Objectives: To describe the impact of regular visits to a nursing home by a gerontologist physician assistant (PA) on the hospitalization and medical costs of patients.
Design: A 6-year case series (1992-1997) incorporating events before and after introduction of a PA in May 1994. The PA visited the nursing home 3 to 4 times per week, provided nearly all of the acute medical care, and alternated routine visits with supervising physicians.
Setting: A 92-bed teaching nursing home in central Georgia.
Measurements: Demographics of the nursing home population; hospitalizations of residents, including major diagnosis and length of stay; number and site of all resident deaths; costs of physician and PA services and hospital costs.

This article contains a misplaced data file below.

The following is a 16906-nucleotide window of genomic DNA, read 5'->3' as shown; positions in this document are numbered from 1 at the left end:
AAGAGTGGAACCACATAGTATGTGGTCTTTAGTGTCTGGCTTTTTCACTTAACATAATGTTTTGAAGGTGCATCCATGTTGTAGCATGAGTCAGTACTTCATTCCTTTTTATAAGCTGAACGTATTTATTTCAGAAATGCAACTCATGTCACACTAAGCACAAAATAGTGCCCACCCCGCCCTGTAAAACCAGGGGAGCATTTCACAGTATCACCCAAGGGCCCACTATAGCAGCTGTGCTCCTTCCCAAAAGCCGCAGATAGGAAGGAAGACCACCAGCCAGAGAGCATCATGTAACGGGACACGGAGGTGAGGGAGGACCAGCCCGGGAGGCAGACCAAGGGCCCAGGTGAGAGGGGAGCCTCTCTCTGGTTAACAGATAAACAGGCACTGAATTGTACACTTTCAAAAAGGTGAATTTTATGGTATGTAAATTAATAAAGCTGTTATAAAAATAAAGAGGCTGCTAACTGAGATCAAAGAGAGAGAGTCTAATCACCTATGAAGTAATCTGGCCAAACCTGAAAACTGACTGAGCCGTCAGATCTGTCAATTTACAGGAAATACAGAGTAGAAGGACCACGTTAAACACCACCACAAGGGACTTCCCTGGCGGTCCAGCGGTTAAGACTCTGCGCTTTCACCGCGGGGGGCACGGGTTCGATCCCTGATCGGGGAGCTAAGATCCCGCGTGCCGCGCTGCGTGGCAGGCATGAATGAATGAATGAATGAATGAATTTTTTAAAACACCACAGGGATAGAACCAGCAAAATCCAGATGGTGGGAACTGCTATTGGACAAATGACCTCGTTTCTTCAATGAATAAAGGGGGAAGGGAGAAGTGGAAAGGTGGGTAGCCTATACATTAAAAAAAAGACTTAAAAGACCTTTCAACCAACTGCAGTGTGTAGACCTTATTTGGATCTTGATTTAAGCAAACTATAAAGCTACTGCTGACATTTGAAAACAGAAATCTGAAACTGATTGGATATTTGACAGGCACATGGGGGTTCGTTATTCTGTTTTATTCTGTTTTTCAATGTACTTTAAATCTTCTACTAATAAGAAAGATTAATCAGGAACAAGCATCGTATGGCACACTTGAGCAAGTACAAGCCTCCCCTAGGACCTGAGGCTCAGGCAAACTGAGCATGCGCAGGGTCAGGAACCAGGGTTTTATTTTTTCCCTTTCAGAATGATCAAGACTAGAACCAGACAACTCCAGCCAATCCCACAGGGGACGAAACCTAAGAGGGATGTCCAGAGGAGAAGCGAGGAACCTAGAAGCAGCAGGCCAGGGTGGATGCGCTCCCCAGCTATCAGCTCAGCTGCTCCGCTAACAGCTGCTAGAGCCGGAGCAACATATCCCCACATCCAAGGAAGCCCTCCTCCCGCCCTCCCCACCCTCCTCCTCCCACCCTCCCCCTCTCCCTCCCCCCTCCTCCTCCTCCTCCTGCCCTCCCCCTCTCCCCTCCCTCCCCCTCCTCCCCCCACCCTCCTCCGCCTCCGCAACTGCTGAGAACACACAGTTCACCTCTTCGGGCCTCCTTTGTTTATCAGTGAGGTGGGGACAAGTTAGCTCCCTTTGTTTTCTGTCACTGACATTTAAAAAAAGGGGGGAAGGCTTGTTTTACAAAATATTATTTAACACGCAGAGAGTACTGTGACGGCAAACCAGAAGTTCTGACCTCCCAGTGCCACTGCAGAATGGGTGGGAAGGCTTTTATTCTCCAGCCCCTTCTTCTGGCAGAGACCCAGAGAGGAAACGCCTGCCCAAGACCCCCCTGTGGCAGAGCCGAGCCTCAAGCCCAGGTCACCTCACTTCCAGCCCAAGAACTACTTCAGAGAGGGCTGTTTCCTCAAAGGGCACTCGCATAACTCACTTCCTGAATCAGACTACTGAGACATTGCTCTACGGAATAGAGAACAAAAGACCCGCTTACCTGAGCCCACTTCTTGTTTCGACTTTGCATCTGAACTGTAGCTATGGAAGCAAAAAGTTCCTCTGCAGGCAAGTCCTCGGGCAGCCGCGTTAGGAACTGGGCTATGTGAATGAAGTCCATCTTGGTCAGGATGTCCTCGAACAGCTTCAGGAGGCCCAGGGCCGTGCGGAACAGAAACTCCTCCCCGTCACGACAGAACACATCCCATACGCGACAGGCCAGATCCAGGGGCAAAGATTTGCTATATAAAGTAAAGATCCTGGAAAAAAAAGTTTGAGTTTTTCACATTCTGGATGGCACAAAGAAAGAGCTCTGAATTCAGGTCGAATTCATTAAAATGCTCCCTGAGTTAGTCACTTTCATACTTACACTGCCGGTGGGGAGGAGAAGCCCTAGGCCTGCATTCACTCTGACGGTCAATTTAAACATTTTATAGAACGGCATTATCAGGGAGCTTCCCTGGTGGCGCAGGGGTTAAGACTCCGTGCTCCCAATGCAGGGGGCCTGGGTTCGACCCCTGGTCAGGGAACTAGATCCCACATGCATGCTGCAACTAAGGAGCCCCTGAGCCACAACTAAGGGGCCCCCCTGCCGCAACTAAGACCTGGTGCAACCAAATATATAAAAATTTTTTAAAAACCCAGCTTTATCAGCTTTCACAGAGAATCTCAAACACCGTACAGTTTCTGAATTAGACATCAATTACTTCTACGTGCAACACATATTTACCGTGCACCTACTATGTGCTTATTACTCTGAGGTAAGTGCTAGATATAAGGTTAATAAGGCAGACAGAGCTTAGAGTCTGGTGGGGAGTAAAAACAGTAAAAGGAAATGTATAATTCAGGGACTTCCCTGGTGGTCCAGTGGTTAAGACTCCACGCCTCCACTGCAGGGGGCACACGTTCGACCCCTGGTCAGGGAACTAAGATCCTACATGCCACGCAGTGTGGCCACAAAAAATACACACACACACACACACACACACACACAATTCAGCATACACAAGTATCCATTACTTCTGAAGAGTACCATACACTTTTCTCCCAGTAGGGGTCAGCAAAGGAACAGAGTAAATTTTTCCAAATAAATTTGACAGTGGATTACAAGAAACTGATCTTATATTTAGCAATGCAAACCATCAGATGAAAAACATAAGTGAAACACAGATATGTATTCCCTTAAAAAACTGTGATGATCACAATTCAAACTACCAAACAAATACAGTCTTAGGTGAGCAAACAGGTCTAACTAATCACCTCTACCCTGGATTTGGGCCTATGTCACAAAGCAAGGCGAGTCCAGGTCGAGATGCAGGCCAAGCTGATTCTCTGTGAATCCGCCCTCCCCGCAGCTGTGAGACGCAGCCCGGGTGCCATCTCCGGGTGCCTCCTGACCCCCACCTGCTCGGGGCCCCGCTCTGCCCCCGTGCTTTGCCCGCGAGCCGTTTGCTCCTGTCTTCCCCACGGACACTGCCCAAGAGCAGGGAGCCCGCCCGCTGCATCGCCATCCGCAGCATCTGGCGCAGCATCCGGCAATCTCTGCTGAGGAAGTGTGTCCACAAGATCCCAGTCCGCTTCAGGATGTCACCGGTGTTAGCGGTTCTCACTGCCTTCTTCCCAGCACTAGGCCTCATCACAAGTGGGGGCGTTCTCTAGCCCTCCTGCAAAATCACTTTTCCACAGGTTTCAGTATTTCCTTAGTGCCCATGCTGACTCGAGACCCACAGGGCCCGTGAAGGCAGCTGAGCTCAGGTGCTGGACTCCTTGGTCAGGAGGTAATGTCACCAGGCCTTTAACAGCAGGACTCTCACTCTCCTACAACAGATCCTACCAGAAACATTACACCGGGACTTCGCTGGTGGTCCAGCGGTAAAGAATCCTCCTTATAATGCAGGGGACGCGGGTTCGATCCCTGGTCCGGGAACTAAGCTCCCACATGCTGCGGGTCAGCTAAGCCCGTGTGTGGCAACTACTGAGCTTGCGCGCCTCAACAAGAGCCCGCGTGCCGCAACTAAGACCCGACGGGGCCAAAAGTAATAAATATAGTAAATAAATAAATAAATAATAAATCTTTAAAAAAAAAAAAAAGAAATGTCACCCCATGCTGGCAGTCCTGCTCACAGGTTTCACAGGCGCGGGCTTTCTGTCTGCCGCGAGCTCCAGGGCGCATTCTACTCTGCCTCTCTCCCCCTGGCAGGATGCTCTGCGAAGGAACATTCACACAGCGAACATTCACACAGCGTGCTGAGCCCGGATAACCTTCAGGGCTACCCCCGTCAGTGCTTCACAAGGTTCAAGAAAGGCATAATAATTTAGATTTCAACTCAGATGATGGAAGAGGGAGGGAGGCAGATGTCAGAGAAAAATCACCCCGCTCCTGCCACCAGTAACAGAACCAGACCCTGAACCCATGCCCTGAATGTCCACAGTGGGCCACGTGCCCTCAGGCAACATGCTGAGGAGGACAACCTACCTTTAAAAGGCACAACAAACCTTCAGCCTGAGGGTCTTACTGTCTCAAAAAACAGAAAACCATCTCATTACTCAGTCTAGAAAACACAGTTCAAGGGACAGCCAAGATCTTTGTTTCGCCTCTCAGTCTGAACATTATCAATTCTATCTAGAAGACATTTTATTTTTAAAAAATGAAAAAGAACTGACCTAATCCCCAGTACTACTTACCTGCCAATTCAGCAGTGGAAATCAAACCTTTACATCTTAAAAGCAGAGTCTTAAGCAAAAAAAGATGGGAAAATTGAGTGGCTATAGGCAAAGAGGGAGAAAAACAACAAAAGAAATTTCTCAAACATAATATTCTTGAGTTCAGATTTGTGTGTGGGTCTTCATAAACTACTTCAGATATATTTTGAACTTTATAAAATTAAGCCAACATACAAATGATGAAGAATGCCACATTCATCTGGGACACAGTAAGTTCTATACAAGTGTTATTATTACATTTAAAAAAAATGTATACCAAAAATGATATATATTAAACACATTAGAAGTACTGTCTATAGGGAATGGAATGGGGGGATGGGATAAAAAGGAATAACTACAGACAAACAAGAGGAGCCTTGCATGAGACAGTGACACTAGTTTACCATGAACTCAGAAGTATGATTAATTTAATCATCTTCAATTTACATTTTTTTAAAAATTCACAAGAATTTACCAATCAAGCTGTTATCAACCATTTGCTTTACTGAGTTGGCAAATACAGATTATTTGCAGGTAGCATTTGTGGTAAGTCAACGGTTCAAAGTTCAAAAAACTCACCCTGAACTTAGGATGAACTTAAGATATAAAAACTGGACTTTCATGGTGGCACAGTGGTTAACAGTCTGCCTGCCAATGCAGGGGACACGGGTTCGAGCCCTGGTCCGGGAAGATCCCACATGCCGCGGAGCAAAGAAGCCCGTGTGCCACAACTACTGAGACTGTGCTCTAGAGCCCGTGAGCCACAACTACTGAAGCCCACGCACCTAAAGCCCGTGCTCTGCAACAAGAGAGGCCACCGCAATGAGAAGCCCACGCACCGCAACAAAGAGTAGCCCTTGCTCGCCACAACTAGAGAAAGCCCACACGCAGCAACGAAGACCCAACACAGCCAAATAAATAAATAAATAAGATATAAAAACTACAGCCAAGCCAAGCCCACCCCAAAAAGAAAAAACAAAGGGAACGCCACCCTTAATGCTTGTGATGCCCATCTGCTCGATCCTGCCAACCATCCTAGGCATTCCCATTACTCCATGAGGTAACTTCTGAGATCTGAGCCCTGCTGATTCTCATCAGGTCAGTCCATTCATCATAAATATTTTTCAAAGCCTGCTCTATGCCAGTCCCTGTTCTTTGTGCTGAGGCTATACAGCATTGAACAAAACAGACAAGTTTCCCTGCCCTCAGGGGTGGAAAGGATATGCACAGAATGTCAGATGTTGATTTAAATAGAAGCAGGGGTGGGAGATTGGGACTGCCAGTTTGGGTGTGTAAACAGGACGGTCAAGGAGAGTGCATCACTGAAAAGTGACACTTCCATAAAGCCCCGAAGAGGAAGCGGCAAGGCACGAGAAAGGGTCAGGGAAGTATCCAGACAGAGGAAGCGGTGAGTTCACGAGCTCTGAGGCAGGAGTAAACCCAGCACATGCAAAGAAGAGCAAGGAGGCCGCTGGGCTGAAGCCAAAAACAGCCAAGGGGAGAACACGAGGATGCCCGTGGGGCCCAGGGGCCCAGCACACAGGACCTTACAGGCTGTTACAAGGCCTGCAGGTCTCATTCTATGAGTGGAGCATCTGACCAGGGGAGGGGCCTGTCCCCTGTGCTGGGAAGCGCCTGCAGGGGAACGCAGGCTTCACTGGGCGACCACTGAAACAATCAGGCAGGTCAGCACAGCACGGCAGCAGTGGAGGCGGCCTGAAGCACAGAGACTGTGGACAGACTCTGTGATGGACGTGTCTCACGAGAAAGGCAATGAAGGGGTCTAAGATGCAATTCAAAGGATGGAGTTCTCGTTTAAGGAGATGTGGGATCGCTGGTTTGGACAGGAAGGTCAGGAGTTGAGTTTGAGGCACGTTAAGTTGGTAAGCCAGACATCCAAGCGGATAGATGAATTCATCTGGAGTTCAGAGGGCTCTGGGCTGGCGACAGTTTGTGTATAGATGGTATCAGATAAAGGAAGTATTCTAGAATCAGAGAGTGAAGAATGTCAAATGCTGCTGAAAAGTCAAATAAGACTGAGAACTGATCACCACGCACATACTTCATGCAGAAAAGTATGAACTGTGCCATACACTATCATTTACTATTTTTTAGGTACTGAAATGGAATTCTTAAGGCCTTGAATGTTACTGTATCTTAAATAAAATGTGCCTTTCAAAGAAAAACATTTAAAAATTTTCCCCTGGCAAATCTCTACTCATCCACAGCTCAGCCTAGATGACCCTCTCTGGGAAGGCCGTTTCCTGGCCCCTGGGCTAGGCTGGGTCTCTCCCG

Results: After the introduction of the physician assistant, the number of annual hospital admissions fell by 38.0%, and the total number of hospital days per 1000 patient years fell by 68.6% (from 4170 in 1992 to 1310 in 1997). The number of nursing home visits increased by 62.1%. Annual Medicare-allowed charges for MD and PA services increased by $22,304, but this was more than offset by a decline in hospital DRG reimbursements of $96,043.
Conclusions: The introduction of regular visits to nursing home patients by a physician assistant can reduce hospitalization and medical costs of these frail older people.